- Hardcover: 360 pages
- Publisher: Oxford University Press; 1 edition (June 4, 2014)
- Language: English
- ISBN-10: 0199931410
- ISBN-13: 978-0199931415
- Product Dimensions: 8.2 x 1.1 x 5.9 inches
- Shipping Weight: 1 pounds (View shipping rates and policies)
- Average Customer Review: 10 customer reviews
- Amazon Best Sellers Rank: #219,697 in Books (See Top 100 in Books)
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Cataloging the World: Paul Otlet and the Birth of the Information Age 1st Edition
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"The story of Paul Otlet (1868-1944), Belgian librarian and utopian visionary, who, long before the digital age, dreamed of a worldwide repository of media, accessible to all. As Wright explains in this shrewd, brisk biography, cataloging books was only one of Otlet's aims--he 'saw little distinction between creating a new classification of human knowledge and reorienting the world's political system.'... Wright ends his illuminating story in the present, where Otlet's thoughts about the connection of information to knowledge, and knowledge to insight, are still urgent." --Kirkus Reviews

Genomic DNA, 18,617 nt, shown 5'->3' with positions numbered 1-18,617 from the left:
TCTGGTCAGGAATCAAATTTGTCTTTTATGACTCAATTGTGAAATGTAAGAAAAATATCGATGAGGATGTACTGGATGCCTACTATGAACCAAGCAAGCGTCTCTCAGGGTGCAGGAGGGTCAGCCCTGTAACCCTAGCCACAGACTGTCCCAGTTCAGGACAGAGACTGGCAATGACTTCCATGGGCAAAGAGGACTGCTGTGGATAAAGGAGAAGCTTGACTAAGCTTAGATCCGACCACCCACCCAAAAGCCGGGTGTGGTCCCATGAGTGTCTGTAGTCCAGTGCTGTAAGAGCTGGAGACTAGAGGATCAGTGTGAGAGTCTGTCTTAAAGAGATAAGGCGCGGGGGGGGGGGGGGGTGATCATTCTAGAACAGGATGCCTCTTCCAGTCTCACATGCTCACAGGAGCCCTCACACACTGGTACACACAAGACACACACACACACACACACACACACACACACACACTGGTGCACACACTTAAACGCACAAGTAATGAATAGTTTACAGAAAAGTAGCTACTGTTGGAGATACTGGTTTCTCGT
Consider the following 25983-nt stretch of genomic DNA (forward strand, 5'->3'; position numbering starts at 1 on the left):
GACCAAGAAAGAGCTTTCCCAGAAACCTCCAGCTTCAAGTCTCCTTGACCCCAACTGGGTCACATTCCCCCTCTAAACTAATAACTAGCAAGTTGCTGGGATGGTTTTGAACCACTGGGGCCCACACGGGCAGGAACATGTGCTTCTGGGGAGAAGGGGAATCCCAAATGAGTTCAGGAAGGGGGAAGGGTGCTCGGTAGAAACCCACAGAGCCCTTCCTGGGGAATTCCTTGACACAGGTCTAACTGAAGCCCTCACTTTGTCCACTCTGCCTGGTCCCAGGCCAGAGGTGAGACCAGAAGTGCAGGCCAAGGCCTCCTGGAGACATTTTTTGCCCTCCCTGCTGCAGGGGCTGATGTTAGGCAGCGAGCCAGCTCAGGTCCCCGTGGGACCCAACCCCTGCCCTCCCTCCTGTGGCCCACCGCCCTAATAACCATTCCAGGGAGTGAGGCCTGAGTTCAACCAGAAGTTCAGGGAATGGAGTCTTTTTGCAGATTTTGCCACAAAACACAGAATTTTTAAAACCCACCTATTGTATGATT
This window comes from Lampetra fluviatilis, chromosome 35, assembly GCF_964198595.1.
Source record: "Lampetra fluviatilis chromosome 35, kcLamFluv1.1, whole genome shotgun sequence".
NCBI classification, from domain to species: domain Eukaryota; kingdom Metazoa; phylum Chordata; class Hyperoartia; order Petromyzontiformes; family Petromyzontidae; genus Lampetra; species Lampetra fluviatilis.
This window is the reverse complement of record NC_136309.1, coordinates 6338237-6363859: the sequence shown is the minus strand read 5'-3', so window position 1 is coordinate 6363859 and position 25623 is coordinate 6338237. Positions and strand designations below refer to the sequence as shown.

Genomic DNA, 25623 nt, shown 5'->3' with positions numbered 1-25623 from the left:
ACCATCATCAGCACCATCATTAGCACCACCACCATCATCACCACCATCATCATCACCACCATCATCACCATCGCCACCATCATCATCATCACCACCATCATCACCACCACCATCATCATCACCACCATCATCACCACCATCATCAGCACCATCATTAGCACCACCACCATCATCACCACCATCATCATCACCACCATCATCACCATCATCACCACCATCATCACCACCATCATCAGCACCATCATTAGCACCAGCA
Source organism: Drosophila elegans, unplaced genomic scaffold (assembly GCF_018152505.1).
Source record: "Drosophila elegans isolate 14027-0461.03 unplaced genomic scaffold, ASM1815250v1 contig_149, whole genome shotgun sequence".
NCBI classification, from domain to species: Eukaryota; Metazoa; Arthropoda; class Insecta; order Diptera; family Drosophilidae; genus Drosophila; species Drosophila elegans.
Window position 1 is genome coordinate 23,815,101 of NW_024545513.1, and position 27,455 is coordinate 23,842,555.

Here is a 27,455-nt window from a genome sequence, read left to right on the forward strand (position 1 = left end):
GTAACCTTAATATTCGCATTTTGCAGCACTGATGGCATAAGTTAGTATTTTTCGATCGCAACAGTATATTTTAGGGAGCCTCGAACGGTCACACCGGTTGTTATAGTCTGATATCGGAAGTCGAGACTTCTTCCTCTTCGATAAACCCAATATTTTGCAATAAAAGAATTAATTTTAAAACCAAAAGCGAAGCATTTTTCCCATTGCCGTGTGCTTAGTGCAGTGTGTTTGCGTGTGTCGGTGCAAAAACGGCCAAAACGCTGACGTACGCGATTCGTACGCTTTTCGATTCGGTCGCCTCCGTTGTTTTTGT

"Alex Wright has placed Paul Otlet's life and work in up-to-this-minute context to bring us the illuminating biography of a pioneering information activist whose grand vision of a world of universal knowledge, freely available to all, is here to remind us that we would be foolish to settle for anything less." --George Dyson, author of Turing's Cathedral